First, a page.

M.F.1 was vomiting and had diarrhea. She was examined at Sao Lucas Hospital. The diagnosis was the same as for W.P. (an allergic reaction to something she had eaten) and she was sent home to rest. Her mother M.A.1 came over for two days to nurse her and then returned to her home, some distance from Goiânia, taking a significant amount of contamination with her.
M.A.1 had an estimated initial intake of 10 MBq (270 pd) and a dose of 4.3 Gy estimated on the basis of cytogenic analysis. Although critically ill at one stage, she survived.
The pieces of the rotating assembly were handled and worked on by D.F.’s employees, principally I.S. and A.S., to extract the lead. At one stage Z.S. visited and offered to return to cut up the pieces with an oxyacetylene torch. However, he forgot to do so.
I.S. and A.S. incurred doses of 4.5 Gy and 5.3 Gy respectively. Both subsequently died. Their exposures were probably acute while working on the effectively unshielded remnants of the source assembly.
W.P. was admitted to Santa Maria Hospital where he stayed until 27 Sept., when the skin effects of radiation exposure were diagnosed as a symptom of some disease, and he was transferred to the Tropical Diseases Hospital.
I.F., the brother of D.F., went to Junkyard I and was given some fragments of the source. He took them back to his house, next to a junkyard (Junkyard II, Location D). They were placed on the table during a meal. His six-year-old daughter L.F.2 handled them while eating (by hand), as did the rest of the family to a lesser extent.
L.F.2 subsequently died, having had an estimated intake of 1.0 GBq (27 md) and received an estimated dose of 6.0 Gy.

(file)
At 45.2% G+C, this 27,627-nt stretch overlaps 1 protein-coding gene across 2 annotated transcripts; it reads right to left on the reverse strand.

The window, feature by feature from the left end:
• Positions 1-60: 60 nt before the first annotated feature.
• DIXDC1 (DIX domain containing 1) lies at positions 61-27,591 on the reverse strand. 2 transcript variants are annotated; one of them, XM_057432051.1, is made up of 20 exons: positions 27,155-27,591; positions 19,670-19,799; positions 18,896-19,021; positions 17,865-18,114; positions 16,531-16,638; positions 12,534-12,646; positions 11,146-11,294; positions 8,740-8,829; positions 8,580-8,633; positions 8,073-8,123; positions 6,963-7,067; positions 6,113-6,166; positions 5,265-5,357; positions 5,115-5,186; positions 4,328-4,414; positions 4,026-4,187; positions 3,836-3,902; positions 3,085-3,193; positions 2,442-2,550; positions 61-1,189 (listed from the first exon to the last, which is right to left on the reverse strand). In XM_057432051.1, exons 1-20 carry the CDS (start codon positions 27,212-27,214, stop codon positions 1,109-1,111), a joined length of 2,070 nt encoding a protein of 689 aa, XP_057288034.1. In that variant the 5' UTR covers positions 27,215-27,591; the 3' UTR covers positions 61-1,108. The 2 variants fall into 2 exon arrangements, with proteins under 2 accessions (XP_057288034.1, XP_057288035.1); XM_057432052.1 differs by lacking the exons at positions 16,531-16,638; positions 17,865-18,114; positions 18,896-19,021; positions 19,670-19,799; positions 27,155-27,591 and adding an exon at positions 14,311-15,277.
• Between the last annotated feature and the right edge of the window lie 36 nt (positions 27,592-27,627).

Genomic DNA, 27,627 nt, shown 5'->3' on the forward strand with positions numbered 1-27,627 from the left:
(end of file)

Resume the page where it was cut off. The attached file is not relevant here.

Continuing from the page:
D.F. sold the lead and the remnants of the source assembly to the owner of Junkyard III (Location E).
K.S., an employee at Junkyard II, and another person, went back to the old IGR clinic and removed the remainder of the equipment, principally the shielding container (weighing about 300 kg), and took it to Junkyard II.
By this time a significant number of people were physically ill. M.F.1 was convinced that the glowing powder from the source assembly was causing the sickness. She went with G.S., an employee of D.F.’s, to Junkyard III and had him put the remnants of the rotating assembly and the source assembly in a bag. They took the bag by bus to the premises of the Vigilância Sanitária (Location F). G.S. carried the bag there from the bus on his shoulder. At these premises the bag was placed on the desk of Dr. P.M., and M.F.1 told him that it was “killing her family.”
G.S. incurred a significant radiation burn on his shoulder and an estimated whole body dose of 3.0 Gy, and had an estimated intake of 100 MBq (2.7 md).
Dr. P.M. left the source remnants in the bag on his desk for some time but was then worried enough to remove it to a courtyard and put it on a chair by the external wall of the premises. (It remained there for one day.)
Dr. P.M. received an estimated dose of 1.3 Gy. His intake was negligible (since the source remnants remained in the bag).